Wed | Jun 3, 2020

Mark Wignall | Skin colour as slick marketing ploy

Published:Wednesday | October 24, 2018 | 12:00 AM
Dancehall artiste Spice posted this light-skinned version of herself on Instagram yesterday.

Last Tuesday evening I was in the company of two young men, probably in their 20s, both bleachers, and a shopkeeper and her teenaged daughter.

One of the young men was wearing a hood, ostensibly to shield the still incomplete lightening of his delicate facial skin from the dangerous ultra-violet rays of the sun. He had the more regular bleaching look, tending to an early change to Caucasian skin colour.

The other fellow, a huskier one with an ample face, was not so lucky. His face was 'lightened' to the colour of newly blanched lobster. I wasn't going to probe into the reasons they bleached.

Some people get very defensive about it and are prepared to do so with physical aggression. It is almost as if they know that they have broken a major cultural norm and are ashamed to know they did it purely for reasons of vanity and troubling inner complexes.




I wanted to know what people were saying about Jamaican entertainer Spice appearing in what could be newly bleached skin, but what is more likely a cosmetic lightening at the skin's surface as one grand marketing ploy.

"Mi nuh know what shi really up to, but right now, shi have everybody a talk bout har. Shi smart," one said. His friend fully supported his point, but also thinks it is a genuine bleaching.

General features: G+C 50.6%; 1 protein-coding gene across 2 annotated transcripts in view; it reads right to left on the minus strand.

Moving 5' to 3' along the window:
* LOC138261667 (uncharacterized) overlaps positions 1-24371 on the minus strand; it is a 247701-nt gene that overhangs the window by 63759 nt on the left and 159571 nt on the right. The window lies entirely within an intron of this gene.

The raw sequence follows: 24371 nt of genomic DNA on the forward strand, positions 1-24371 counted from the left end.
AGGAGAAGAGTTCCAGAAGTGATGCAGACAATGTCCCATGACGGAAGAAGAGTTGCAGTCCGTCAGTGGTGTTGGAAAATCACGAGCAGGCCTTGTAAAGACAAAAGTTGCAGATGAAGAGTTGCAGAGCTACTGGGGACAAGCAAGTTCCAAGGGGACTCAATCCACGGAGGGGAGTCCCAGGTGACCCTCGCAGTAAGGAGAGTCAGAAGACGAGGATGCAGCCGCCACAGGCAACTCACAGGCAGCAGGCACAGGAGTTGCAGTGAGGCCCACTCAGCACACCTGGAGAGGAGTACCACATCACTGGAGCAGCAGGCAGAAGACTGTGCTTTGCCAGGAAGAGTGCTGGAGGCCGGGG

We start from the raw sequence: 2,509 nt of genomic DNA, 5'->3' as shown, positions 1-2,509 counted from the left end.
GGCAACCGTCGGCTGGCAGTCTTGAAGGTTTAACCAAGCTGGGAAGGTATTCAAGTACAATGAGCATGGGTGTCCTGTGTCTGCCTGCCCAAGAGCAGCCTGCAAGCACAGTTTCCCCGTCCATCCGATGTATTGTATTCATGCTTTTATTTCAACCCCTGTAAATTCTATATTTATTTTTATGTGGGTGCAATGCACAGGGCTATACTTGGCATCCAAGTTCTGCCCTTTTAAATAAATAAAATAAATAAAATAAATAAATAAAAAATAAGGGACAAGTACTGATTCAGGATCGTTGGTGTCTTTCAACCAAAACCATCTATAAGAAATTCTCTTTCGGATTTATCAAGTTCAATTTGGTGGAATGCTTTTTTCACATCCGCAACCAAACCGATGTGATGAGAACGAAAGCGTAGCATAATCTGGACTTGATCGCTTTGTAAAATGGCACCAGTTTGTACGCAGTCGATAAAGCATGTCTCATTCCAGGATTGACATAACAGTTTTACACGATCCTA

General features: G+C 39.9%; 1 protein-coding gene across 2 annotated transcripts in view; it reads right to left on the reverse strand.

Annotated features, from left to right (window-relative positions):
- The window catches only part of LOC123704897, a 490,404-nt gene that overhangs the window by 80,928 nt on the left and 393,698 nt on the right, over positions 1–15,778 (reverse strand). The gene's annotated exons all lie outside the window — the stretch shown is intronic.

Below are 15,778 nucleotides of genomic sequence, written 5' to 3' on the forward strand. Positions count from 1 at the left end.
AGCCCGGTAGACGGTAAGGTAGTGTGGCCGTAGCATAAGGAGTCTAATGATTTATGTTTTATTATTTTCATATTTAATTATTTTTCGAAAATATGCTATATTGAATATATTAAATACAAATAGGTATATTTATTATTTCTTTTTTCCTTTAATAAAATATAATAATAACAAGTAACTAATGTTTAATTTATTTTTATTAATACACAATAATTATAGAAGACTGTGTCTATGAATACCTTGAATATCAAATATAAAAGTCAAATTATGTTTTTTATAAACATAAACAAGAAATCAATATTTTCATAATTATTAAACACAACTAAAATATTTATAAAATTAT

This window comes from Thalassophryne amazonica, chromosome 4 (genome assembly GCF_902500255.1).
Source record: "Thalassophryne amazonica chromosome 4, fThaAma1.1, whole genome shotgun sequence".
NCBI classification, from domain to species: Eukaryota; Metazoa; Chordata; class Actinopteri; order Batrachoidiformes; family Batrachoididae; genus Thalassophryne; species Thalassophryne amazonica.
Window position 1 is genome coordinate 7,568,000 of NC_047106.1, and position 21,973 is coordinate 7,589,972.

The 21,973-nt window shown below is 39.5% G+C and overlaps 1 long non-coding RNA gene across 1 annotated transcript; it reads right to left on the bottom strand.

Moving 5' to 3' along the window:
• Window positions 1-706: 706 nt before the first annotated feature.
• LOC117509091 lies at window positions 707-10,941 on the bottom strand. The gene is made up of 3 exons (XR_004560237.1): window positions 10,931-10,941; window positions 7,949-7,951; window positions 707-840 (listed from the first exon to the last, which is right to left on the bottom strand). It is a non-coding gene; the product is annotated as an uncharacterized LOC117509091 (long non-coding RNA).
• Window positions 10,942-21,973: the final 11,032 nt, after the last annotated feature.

"Shi have har career an shi educated. Shi a create dis controversy fi boost har career and over di next two weeks, a jus she dem a guh talk bout."

"She has said that some of her fans were telling her that shi too black, suh she is basically trolling them and using it as a career-boosting gimmick," I said.

In South Africa, when the late Nelson Mandela used his gigantic global presence to fight for the liberation of his black people, his ultimate freedom and rise to political leader of South Africa, it did little to radically change the economic imbalances which existed in the days of apartheid.

Worse, there are genuine concerns among doctors there that many black people, including entertainers, when faced with the revelation that the creams they are using cause cancer, often respond with a resignation that a perception of better looks is better than good health and long life. Senegal has a similar problem with beautiful black-skinned girls opting for skin bleaching.




When Vybz Kartel was the ultimate don of dancehall music and still a free man, he asserted that he had no duty to be anyone's role model. He bleached his skin, it was heavily tattooed and much of the lyrics which passed his lips were not fit for public airplay. The sex act needed no nuance in lyrics; it had to be raw and near offensive in its delivery. The spouting of violence through his lyrics was plain and direct.

But Kartel was right. It had to be left up to parents to marshal their children through these mixed messages of life. Black skin is not good enough. Successful black men tend to marry women with lighter complexions. Sex is something bordering on violence and violence is just another way of standing up for one's self.

I wish Spice all the best and she had long proven in her collaborations with Kartel that she did not wish to be hobbled with any 'role model' designation.

Unfortunately, that will not hinder black girls from staring at her and wanting to be like her as she loudly proclaims that black skin must be covered over with a whiter shade of pale.

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